“Will your child be earning money or stars?”
Oh gosh, I don’t know. Is she too young to be thinking in terms of actual pounds? Dollar signs in the eyes for every sock that’s picked up and returned to its rightful place?
Stars are a lot friendlier. Stars are kind, helpful, considerate… not driven by the promise of cold, hard cash.
But then that’s not really the point, is it?
Apparently, our money habits are set by the age of seven years old. I was very surprised by this too. Compared to school friends and favourite toys, I would’ve thought that the notion of finances would be way down the list of things for a seven-year-old brain to process.
But by the age of seven, children are able to recognise the value of money and appreciate that it can be earned and exchanged for goods. At seven, children are also able to plan ahead, delay decision making and realise that some choices are irreversible.
These are core habits and behaviours that can continue to influence our relationship with money as adults.
Although this survey was conducted in 2013, there has been a growing call for the basics of a financial education to be taught in schools.
The question is, how do you talk to children about money?
Becoming a parent or carer doesn’t automatically qualify you as financially literate. I would say that a sizeable proportion of us just muddle our way along. Personally, it was only the discovery of Martin Lewis’s Money Saving Expert website that really opened my eyes to the financial options that were available to me. The language and explanations were accessible when for so long financial talk had seemed like a foreign language.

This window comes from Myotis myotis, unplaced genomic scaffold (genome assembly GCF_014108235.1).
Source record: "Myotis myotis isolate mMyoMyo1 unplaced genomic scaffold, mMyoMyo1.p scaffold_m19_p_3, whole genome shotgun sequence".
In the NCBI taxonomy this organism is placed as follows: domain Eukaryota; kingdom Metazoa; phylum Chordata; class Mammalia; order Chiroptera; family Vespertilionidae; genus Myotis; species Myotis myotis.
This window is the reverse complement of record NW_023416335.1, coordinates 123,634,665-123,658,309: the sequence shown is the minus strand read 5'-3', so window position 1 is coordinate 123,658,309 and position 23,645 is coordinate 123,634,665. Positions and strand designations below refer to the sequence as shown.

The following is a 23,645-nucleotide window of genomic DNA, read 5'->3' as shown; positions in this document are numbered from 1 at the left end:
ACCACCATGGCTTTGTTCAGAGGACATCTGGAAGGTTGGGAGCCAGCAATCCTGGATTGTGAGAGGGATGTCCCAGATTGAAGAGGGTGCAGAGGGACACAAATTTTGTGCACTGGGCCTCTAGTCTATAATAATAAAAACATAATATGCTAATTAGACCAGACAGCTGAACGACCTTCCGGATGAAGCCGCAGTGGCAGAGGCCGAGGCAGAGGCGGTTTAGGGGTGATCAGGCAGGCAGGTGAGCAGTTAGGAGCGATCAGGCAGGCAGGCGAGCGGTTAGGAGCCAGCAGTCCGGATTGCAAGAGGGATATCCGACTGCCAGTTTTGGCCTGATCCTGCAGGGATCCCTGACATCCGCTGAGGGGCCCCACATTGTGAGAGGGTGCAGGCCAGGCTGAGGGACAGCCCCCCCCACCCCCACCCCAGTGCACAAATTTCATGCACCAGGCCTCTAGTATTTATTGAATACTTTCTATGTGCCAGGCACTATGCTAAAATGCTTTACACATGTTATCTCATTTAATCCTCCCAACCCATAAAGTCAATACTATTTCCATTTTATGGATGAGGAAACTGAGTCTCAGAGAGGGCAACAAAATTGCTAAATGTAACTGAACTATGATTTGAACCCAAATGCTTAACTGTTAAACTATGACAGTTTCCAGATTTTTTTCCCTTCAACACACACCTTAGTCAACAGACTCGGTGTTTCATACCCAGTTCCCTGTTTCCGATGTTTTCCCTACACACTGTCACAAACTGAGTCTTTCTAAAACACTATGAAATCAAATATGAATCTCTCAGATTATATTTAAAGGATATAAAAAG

Financial decisions can be some of the most important that we ever make yet society seems to assume that we are all working from the same baseline knowledge. Could financial education in schools prove a means to narrow the wealth divide? Equipping young people not only with the knowledge of how to avoid unnecessary debt on poor terms, but with confidence in how to grow their money through sensible investments?
At the moment some financial education is included in the curriculum for secondary schools as part of Citizenship and Maths. This is meant to include an understanding of budgeting, credit and debt, and savings and pensions.
However, a poll carried out last year as part of the Young Person’s Money Index report found that 82% of students wanted to receive more financial education at school. Nearly three-quarters said they get most of their financial understanding from parents and other family members.
This is all to say that I was in the process of downloading “Rooster” onto my phone,
“a pocket money manager, piggy bank, reward chart and chores app”.
It’s designed for kids aged four years and up in order to help them manage their pocket money by divvying it up between pots they can “spend”, “save”, “give” or put aside for “goals”.
Younger children can instead be rewarded with stars. At the other end of the scale, older kids can get their hands on a Rooster card. This acts a little like a prepaid debit card with no risk of going overdrawn.
The basic app is free although those with older kids may find that they need the in-app purchases for the extra functionality. The aim is for kids to build good spending and savings habits from an early age.
In the end I did decide to opt for money over the stars. Luckily time is on my side and small change is just as exciting as pirate treasure!